April 19, 2017
“Market Whiplash” In Store for Vancouver: Royal LePage
The recent slew of measures designed to cool the Vancouver real estate market continue to be controversial – and Royal LePage President and CEO Phil Soper hasn’t been shy to voice his thoughts on whether they’ve done more harm than good.
He states the “series of uncoordinated moves by all three levels of government” have mostly confused consumers, leading to their hesitation to list their homes, and are the real reason behind the widening gap between conditions in the west coast city and Toronto. The changes, which have been introduced by both the provincial and municipal governments, include foreign buyer and empty homes taxes.
“For the first time in several years, real estate markets in Vancouver and Toronto are headed in opposite directions,” he states in Royal LePage’s quarterly House Price Survey.
“With the housing shortage becoming more acute, Toronto easily stepped forward to assume the title of Canada’s most overheated real estate market.”
Foreign Buyer Tax was Misguided: Soper
The report is especially scathing in regards to the 15% tax levied on the home purchases of foreign buyers, a surprise move implemented in August 2016, and has since led to double-digit declines in B.C. home sales.
“The principal victims of the B.C. government’s foreign buyer tax were Canadians who had planned to sell or buy a home and were frightened away by unsubstantiated rhetoric which the Chinese were entirely to blame for Vancouver’s housing shortage,” the report states, adding that the region may be in for “market whiplash”, as a resulting six month’s-worth of pent-up demand spurs buyers and sellers to finally take action.
“The reality is that as much as 90 per cent of the housing activity that disappeared overnight in the Lower Mainland after the tax was introduced was from Canadian residents, not foreign investors. Home buyers are waking up to this reality and may be ready to rush back into the market.”
Already, prices have rebounded to just under $1.2 million in the first quarter in Metro Vancouver, a 12.3% year-over-year increase.
12.3 per cent year-over-year to nearly $1.2 million in the first three months of 2017, according to a report from Royal LePage released Tuesday.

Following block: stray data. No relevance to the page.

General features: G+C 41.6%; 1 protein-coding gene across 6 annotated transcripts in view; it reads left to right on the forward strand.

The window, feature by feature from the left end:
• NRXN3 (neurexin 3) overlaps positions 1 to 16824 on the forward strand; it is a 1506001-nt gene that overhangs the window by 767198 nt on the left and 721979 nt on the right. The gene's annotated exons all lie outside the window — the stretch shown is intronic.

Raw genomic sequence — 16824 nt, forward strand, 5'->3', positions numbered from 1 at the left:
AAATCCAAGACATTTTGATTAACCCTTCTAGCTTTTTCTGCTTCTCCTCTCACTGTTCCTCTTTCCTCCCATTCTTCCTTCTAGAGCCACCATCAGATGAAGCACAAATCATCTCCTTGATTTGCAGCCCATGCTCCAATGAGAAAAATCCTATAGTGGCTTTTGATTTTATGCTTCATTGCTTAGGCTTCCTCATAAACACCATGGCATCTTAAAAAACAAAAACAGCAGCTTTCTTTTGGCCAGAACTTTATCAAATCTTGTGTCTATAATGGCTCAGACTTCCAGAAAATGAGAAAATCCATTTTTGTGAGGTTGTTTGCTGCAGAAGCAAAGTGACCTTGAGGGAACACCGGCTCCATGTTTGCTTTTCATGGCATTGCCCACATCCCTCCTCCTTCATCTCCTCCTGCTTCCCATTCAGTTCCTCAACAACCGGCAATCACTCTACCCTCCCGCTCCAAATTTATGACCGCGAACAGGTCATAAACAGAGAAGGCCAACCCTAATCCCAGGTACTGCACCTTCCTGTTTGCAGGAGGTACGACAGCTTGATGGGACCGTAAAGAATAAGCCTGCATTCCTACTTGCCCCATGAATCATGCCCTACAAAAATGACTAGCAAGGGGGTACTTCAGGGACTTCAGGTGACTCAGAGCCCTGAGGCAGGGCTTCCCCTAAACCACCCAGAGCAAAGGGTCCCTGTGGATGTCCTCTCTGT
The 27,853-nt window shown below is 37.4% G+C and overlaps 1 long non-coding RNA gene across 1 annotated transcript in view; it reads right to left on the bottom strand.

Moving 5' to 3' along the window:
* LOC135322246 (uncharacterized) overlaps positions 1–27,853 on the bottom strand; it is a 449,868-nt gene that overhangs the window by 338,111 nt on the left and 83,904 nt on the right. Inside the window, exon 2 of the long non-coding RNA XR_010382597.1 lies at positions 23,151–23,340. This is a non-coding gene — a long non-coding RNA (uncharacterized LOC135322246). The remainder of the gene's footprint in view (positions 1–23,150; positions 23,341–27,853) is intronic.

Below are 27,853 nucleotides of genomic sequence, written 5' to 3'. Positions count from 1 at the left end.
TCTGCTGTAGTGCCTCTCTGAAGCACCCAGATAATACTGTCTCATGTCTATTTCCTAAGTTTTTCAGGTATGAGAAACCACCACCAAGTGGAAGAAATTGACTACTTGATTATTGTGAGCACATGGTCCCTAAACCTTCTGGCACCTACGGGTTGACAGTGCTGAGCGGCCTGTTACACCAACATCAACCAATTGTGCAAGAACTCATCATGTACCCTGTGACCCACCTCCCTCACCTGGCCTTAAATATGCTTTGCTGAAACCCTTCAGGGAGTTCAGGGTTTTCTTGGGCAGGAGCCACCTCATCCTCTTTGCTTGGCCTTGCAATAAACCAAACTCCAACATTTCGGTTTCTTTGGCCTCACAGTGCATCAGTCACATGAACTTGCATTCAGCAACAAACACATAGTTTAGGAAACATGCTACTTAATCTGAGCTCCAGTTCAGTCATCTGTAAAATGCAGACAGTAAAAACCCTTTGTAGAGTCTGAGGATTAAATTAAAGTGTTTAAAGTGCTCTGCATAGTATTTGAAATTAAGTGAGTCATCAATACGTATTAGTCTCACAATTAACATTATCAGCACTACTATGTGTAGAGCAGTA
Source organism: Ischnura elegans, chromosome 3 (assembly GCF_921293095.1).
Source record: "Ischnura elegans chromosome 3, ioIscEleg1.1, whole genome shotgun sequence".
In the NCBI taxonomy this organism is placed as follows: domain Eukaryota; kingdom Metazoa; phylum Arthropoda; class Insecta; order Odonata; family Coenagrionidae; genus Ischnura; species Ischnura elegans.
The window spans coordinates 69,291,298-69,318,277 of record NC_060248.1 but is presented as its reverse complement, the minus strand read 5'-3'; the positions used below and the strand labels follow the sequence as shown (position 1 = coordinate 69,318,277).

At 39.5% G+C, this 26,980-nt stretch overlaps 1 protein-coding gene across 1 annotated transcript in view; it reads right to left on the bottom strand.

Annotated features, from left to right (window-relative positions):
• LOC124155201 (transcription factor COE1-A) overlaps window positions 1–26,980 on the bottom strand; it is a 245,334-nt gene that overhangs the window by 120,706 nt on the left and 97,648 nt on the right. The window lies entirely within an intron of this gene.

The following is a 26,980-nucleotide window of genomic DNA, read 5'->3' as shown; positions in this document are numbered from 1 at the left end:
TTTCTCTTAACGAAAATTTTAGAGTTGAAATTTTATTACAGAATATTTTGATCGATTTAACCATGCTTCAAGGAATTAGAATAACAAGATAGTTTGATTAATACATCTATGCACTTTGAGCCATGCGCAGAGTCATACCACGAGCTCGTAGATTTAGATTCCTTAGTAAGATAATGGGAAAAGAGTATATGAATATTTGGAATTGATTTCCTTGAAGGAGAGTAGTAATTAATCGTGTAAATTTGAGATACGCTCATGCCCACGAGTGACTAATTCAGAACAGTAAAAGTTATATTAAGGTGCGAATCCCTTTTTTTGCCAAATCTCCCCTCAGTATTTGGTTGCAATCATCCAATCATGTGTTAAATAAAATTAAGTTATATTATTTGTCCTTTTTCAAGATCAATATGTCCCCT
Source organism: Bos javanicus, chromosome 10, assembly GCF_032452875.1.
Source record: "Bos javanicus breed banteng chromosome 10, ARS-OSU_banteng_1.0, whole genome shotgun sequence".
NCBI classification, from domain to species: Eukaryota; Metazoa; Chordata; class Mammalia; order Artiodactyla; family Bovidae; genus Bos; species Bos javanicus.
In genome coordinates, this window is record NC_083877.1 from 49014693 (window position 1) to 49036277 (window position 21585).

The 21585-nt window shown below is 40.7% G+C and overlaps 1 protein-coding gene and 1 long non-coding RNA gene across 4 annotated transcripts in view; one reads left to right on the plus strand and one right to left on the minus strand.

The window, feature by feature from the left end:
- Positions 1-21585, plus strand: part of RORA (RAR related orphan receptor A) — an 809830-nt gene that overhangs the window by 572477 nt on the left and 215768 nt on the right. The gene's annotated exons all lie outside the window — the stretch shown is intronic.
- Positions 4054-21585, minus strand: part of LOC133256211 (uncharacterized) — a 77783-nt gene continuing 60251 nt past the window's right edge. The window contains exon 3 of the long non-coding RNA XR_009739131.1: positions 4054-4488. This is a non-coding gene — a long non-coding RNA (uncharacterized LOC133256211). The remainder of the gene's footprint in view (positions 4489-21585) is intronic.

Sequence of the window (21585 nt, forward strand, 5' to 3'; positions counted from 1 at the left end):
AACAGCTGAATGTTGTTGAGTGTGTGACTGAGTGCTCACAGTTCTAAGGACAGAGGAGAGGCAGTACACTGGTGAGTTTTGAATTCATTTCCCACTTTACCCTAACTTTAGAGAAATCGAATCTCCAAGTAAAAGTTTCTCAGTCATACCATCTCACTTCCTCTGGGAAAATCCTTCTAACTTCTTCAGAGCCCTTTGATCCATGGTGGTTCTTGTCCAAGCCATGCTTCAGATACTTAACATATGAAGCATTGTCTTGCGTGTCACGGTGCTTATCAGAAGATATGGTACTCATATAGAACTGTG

Warnings Against Toronto Market Mistakes
Concerns over runaway demand and sales growth in Ontario was also hotly discussed, as the province outpaced activity in all other markets. Rampant demand has spilled over from the Greater Toronto Area and is now impacting the whole “Golden Horseshoe”, driving prices as far as the Windsor and London. In fact, Ontario accounts for nearly half of Canada’s total aggregate price increase in the first quarter; other regions saw an average of 6.4% growth, compared to 20% in markets within a two-hour drive radius of Toronto, to an average of $759,241.
The scorching activity has drawn attention from all levels of government, prompting the “big three” – Toronto mayor John Tory, provincial finance minister Charles Sousa and federal finance minister Bill Morneau – to meet face to face this week to discuss housing affordability solutions. Sousa has been particularly proactive, announcing a suite of 10 measures to come in the upcoming provincial budget on April 27.
Related Read: Ontario Government to Consider Foreign Buyer Tax
It’s a coordinated approach that should have been undertaken when assessing Vancouver’s market challenges, Soper alludes, and a rushed solution could spell disaster for Toronto. “The hasty introduction of new real estate-related regulations or taxes in Ontario, in absence of data and analysis to support these policy moves, could lead to sharp price correction, impacting not only household wealth, but damaging the broader Canadian economy as well,” he says.
“We applaud the Canadian government’s federal budget commitment to partner with the provinces and municipalities to create a national housing strategy.”
Balanced Conditions in Other Markets
Outside of the Toronto and Vancouver markets, Canada’s housing landscape is relatively drama-free.
According to Soper: “Elsewhere in the country, housing markets are in balance. Fairly-priced homes are selling within a reasonable amount of time. Bidding wars are rare and buyers have an opportunity to make conditional offers.”
He points to improving conditions in Alberta, as oil prices strengthen, forecasting it to be the fastest-growing province, with home prices to rise 0.6% in Calgary to an average of $461,635m and 0.3% to $381,733 in Edmonton.
Quebec is also anticipated to be an “economic star”, due to robust business investment, and housing growth slated for string mid-single digit appreciation.
For the country as a whole, the Royal LePage National House Price Composite finds national home prices are up 12.6% to $574,575. Two-storey homes saw the greatest growth at 13.9%, to an average of $681,728, bungalows up 10.9% to $490,018, and condos up 8.9% to $373,768.